It may be the fact that China has bought less, that harvests in some countries were plentiful, or for some other complex reasons. In any case, the result is that the world prices of many commodities, including wheat, have dropped to very low levels.
Of course, aflatoxin-infected wheat costs even less and hence the reason a commodity that cannot be used by law has arrived in an Italian port.
Yet the underlying problem of this condition of the European agricultural market is in the common agricultural policy, an unfortunate choice by the EU legislature backed by the consensus of many, too many politicians. For a long time, the EC and the USA sent massive quantities of foodstuffs or the seeds to produce them to such non-aligned states as Syria, Egypt, Algeria, Tunisia, Sudan, Somalia, Eritrea, Chad, etc. In many questionable, perhaps even despicable respects, they tolerated the presence of dictators like Gaddafi and Saddam Hussein.
Those who believed these were humanitarian actions or were carried out to allow exporting the huge surpluses accumulated because of the agricultural policies of the planet’s two most powerful food and economic entities were mistaken. They were foreign policy actions to maintain the previously-mentioned states within the Western sphere of influence in order to contain Soviet expansionism, which had its wings clipped when it came to food products, given the permanent agricultural production crises in Russia and Ukraine.
When the Soviet Union collapsed, the EC and the USA decided to change policy also because Europe no longer had any interest in protecting the stabilizing element of power represented by farmers. As I said at a meeting organized by an association of farmers, the “Berlin wall” did not fall on the “communists”, but rather on the European farmers.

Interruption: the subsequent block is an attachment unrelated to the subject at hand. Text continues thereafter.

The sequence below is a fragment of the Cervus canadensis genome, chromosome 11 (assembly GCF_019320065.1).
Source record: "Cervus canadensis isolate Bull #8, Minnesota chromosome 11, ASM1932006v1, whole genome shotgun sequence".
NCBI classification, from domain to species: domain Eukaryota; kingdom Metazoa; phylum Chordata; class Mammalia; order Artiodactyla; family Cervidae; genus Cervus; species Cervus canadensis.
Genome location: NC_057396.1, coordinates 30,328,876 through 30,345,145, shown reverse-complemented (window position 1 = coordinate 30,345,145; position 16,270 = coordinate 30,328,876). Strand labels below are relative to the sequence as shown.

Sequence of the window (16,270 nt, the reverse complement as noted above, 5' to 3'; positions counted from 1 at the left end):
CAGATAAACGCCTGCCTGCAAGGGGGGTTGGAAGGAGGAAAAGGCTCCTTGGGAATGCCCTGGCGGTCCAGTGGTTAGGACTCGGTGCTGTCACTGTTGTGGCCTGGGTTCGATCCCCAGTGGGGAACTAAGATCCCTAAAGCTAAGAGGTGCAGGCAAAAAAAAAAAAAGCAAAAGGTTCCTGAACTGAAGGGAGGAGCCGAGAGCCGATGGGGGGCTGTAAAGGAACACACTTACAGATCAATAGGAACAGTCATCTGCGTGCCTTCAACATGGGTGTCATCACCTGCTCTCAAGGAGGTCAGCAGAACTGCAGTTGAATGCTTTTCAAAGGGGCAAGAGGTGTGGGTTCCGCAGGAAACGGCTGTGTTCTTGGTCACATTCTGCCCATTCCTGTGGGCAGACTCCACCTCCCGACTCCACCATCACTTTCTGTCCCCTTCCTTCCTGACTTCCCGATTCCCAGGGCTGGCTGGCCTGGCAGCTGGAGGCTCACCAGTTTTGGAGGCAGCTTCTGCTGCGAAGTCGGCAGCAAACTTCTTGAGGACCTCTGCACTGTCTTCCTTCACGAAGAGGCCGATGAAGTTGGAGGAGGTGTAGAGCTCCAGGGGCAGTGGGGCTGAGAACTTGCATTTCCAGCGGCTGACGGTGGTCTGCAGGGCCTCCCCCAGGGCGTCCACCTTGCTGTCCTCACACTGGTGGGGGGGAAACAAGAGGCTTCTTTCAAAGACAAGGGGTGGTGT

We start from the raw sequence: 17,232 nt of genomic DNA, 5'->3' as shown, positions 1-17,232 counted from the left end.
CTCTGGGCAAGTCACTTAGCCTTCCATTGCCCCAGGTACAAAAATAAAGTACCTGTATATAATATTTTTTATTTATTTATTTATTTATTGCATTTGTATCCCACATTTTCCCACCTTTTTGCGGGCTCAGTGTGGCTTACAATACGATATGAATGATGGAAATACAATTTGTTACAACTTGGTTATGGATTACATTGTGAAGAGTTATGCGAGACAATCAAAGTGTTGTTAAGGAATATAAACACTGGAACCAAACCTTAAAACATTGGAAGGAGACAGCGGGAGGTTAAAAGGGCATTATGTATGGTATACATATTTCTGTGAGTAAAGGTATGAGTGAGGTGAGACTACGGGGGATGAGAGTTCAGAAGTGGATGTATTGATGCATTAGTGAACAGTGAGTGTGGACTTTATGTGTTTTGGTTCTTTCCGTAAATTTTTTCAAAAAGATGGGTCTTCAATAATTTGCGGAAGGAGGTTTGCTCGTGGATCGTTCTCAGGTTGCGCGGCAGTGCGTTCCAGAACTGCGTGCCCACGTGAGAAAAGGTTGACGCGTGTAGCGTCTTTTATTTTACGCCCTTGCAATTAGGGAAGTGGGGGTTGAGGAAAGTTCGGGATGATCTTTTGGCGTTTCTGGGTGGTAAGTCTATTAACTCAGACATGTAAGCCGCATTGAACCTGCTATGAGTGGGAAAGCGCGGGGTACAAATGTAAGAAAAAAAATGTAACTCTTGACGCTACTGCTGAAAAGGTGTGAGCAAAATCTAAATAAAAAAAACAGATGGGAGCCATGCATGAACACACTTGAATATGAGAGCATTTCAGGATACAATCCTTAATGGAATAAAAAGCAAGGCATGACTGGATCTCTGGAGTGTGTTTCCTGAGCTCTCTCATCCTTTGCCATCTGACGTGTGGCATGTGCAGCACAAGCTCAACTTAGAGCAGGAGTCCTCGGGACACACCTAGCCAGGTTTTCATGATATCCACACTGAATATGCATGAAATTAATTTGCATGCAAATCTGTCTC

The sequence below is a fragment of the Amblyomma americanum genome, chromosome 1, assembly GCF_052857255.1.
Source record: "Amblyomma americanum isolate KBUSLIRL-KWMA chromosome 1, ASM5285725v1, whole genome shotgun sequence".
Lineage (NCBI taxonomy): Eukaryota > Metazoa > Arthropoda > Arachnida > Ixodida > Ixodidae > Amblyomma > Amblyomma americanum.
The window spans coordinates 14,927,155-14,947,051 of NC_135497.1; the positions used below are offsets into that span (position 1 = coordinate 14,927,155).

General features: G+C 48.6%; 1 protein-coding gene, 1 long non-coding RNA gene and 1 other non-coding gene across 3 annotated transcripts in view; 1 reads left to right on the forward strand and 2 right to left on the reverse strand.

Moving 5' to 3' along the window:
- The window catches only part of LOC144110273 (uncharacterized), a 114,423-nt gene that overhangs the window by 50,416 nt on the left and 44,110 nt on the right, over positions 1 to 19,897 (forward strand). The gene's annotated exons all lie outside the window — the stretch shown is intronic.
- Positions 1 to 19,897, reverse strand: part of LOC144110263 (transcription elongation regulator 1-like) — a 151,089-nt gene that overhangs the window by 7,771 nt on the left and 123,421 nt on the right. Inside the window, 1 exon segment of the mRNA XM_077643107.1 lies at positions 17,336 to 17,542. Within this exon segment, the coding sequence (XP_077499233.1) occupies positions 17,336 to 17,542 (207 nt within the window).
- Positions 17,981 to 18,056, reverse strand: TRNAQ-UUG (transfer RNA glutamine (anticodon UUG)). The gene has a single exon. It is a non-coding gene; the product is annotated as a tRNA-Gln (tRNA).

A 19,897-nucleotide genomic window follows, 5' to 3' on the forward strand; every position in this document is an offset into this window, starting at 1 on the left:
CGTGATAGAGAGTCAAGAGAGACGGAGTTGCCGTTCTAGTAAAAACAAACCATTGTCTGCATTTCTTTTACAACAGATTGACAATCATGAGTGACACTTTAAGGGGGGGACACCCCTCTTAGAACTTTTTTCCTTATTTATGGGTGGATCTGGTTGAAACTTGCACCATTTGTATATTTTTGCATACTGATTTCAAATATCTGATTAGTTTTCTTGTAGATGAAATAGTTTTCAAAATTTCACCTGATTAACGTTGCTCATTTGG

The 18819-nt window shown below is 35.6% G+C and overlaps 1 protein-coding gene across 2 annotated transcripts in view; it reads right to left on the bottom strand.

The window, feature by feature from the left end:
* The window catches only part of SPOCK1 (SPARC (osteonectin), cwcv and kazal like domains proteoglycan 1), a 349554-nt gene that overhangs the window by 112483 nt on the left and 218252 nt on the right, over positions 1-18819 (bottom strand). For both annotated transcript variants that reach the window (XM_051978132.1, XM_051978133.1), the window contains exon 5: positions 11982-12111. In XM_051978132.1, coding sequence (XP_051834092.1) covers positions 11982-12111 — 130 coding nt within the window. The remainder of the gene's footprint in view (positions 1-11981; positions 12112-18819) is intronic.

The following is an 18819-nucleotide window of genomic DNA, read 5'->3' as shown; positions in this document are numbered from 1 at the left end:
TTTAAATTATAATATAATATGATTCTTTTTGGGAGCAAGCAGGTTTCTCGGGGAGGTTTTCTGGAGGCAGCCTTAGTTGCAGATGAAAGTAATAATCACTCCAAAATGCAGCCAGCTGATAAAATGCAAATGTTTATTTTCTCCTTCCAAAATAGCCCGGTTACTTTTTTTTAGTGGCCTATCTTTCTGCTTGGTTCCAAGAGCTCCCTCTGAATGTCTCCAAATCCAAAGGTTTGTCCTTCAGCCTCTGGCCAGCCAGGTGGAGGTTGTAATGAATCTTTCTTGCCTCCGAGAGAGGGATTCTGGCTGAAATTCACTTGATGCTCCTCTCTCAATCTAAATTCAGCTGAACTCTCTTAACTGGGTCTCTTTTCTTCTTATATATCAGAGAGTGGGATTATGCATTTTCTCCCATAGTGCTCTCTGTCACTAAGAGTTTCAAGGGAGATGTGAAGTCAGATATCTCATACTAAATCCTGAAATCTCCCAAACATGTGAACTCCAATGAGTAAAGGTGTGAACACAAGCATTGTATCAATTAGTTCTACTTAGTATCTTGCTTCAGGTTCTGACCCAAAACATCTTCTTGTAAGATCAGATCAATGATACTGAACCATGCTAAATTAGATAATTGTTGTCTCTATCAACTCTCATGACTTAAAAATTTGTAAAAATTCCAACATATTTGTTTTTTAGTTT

We now almost regret the fall of the savage dictators that caused an infinitely smaller number of dead compared to today in their respective countries. We must acknowledge that the new CAP, which has cut off direct and indirect food aid to poor countries, is a political mistake and in particular a violation of TFEU art. 39.
Those who believed that an increase in the world demand for food would be inevitable due to increased populations, so there would be no need for support in order to guarantee European farmers a reasonable income, made a double mistake. The anticipated rise in prices did not occur because the greater demand could not be met due to the poverty of the potential applicants, and the way in which this rise in the demand for food took place. Today this demand has translated into a huge flow of immigrants towards a “rich” Europe that has endorsed the various Milan charters yet does not understand that this peaceful invasion – inevitable, but not in its current uncontrolled form – can only be controlled by reviving the previous policy of agricultural production and food aid incentives – and more – in those countries where poverty prevails.